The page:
While it seems you can’t walk down the street these days without running into a community garden, many low-income neighborhoods still lack access to healthy and affordable food. The absence of supermarkets—hence the name “food deserts”—forces residents to rely on fast-food restaurants and convenience stores, leading to limited food options and diet-related medical problems such as obesity, high blood pressure, and diabetes.
Ietef “DJ Cavem” Vita, a hip-hop artist who raps about food justice, is part of a movement that uses urban agriculture to restore people’s health and rebuild communities. Vita has helped start community gardens in Denver neighborhoods afflicted with drugs and gangs so that young people can learn how to grow their own vegetables. The fresh produce they harvest not only provides their families with healthy food, but it also offers entrepreneurial opportunities; one young man Vita mentored started a business turning people’s lawns into edible gardens.
In Oakland, California, the nonprofit organization Planting Justice provides urban agriculture jobs to formerly incarcerated men as they reenter society. Haleh Zandi, Planting Justice’s educational director, notes, “When people get out of prison, it’s important for them to have a job immediately upon release, because in California 70 percent of people who come out of prison go back within three years.” Planting Justice teamed up with the Insight Garden Program to build relationships with male inmates while they still are in San Quentin State Prison. The men gain organic-gardening skills by growing plants on prison grounds. After their release, the prospect of earning a living wage and the sense of purpose that comes with working a “green” job helps reduce recidivism, Zandi says.
In Colorado, Veterans to Farmers uses urban agriculture to help another group seeking to reenter society: soldiers. The organization’s founder, Buck Adams, is a former Marine. “I understand how hard it is to transition back to civilian life,” he says. He puts veterans through a kind of agricultural boot camp. When their training is complete, they are “redeployed” to an urban greenhouse and given the opportunity to become an owner. Through their work cultivating food and feeding the community, they are reintegrated emotionally and economically into society, he says.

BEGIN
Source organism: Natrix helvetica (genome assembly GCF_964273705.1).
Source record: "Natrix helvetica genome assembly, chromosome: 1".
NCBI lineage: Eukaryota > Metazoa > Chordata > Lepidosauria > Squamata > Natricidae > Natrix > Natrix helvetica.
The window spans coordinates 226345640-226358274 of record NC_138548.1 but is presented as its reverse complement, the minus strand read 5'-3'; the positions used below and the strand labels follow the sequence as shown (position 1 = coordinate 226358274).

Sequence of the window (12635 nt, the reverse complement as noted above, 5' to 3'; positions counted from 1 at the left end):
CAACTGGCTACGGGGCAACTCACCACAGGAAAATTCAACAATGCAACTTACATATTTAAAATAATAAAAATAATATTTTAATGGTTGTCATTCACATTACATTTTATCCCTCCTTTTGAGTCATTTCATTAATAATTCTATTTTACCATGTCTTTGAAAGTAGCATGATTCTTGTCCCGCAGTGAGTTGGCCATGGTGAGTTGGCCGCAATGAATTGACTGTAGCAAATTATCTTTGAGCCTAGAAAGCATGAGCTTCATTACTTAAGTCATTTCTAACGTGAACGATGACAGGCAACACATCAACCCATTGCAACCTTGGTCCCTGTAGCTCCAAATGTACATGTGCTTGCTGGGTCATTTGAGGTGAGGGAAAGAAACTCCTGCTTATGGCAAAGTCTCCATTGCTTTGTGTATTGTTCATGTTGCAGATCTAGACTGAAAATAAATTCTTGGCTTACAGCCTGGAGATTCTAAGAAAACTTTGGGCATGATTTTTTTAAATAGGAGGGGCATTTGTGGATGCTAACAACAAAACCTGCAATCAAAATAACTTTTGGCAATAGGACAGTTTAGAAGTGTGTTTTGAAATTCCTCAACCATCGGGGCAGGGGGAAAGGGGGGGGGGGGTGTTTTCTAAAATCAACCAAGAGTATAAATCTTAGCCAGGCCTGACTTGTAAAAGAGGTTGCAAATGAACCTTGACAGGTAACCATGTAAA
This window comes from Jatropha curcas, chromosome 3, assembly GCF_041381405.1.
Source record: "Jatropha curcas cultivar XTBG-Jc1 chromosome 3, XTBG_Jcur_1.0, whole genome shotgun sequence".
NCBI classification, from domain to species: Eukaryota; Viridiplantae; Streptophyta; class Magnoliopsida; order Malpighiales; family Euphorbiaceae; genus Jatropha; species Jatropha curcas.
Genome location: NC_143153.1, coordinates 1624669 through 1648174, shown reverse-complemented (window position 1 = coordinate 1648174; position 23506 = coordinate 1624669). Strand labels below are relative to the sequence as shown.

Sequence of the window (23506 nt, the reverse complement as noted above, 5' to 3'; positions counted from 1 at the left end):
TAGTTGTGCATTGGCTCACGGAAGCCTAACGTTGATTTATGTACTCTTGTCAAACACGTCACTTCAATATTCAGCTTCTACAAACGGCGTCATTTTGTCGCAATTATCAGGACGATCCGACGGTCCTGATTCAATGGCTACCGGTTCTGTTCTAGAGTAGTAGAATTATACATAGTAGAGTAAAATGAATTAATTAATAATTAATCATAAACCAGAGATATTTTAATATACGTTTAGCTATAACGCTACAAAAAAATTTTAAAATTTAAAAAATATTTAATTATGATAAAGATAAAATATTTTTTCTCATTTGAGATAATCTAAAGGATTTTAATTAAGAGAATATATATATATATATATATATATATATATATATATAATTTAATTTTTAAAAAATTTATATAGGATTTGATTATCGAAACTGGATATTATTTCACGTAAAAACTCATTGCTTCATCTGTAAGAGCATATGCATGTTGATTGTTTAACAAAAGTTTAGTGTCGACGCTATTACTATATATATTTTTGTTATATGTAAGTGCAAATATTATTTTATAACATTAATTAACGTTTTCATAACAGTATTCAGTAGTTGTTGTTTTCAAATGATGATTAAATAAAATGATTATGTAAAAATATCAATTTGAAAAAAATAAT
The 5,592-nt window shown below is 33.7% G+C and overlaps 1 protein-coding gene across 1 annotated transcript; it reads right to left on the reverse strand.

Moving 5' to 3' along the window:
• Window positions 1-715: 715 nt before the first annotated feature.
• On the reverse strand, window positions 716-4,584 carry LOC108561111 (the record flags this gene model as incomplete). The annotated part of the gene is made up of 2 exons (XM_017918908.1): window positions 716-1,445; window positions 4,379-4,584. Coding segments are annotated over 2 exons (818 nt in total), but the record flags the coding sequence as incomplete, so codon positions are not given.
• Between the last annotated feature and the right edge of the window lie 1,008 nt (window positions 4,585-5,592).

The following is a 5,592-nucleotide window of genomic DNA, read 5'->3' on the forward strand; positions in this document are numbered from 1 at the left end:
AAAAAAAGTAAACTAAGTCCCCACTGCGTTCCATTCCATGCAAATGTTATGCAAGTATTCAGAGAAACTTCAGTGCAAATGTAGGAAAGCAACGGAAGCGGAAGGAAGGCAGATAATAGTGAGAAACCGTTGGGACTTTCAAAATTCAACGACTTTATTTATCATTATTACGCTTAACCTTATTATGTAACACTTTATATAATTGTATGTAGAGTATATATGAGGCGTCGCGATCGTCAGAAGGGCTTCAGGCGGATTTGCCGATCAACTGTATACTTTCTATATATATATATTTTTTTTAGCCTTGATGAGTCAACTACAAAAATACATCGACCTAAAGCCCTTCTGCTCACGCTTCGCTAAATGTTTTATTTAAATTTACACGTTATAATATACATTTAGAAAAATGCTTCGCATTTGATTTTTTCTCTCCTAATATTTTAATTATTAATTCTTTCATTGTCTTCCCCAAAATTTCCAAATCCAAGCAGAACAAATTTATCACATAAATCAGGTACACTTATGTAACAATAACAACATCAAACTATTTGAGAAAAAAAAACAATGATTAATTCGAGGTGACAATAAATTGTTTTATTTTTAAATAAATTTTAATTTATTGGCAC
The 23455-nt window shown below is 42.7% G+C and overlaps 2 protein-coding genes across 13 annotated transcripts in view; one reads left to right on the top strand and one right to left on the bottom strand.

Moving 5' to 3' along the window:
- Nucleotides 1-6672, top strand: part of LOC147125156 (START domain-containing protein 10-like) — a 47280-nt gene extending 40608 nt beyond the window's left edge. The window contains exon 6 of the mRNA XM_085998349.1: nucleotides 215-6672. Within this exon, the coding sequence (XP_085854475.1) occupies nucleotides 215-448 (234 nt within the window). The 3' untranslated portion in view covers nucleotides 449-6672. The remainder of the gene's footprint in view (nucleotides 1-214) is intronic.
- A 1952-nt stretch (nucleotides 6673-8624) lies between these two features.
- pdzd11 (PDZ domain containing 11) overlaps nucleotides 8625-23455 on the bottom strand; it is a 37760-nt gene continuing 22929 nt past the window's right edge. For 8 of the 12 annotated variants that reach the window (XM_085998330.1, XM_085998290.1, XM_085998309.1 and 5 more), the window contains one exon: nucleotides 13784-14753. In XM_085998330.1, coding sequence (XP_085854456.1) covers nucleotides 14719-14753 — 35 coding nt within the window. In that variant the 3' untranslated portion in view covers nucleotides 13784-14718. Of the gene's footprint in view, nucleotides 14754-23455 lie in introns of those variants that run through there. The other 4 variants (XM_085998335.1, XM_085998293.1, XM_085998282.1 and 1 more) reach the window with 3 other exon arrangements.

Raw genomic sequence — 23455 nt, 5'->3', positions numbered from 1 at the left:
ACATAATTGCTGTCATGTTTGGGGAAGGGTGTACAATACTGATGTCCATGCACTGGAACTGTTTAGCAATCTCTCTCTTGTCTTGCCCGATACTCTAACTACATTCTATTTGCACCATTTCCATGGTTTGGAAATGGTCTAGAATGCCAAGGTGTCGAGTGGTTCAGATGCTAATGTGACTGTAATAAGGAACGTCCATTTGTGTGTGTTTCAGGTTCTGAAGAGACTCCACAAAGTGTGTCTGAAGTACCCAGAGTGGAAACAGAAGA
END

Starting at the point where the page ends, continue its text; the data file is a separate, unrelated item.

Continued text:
Nick Gruber, owner of Produce Denver, a business that turns lawns and underused land in Denver into edible gardens, points out that urban agriculture helps erase preconceived notions about nature and food. When people who have never set foot on a farm enter one of Gruber’s urban gardens, they see what food looks like rooted in the soil instead of wrapped in plastic, and they learn what vegetables taste like when they’ve been freshly harvested.
Gruber is working with Denver Public Schools to grow produce on campuses for use in school cafeterias, and he is experimenting with a model in which volunteers from outside the school system help raise and harvest the crops to unite communities around the act of growing food. “Urban agriculture is really about connecting people,” says Gruber. “Connecting them to nature, connecting them to farming and to food, connecting them to each other.”
Candice Orlando, co-founder of UrbiCulture Community Farms in Denver, says that one of the most successful projects she’s been involved with began when a woman who walked through an ugly empty lot each day contacted her to ask if something productive could be done with the blighted land. Orlando began meeting with community leaders and got an enthusiastic response. “Once the momentum started, it couldn’t be stopped,” she says. Corporate sponsorship provided the funding to get things going, and donations began rolling in. A company brought machinery to grade the property for free. Someone donated fence materials. A community work day was held, and about 40 people came together to participate in an event that resembled an old-fashioned barn raising. Today, garden beds filled with peppers and tomatoes have replaced the trash and broken glass.
What you can do
If You Have a Minute…
Visit the United States Department of Agriculture’s Food Access Research Atlas to find out which neighborhoods in your area lack access to healthy food, and then share your findings on social media. ers.usda.gov/data-products/food-access-research-atlas
If You Have an Hour…
Visit the website of the American Community Gardening Association to find a project in your area; then volunteer. Spending an hour outdoors weeding can restore the soul, and surrounding yourself with people working on innovative ways to provide healthful, affordable food can leave you inspired to become part of the solution. communitygarden.org
If You Have a Month…
Visit Permaculture Activist or Grow Biointensive to find classes in your area and learn how to grow food productively in small spaces. Then share your skills through an organization dedicated to community food production—or start your own community garden. permacultureactivist.net, growbiointensive.org
If You Have $100…
Make a donation to Veterans to Farmers. Your donation will help the organization establish a National Training Center Greenhouse, which will provide veterans home from Iraq and Afghanistan with a stable source of income and emotional healing as they are trained to grow healthful food sustainably in urban communities across America. veteranstofarmers.org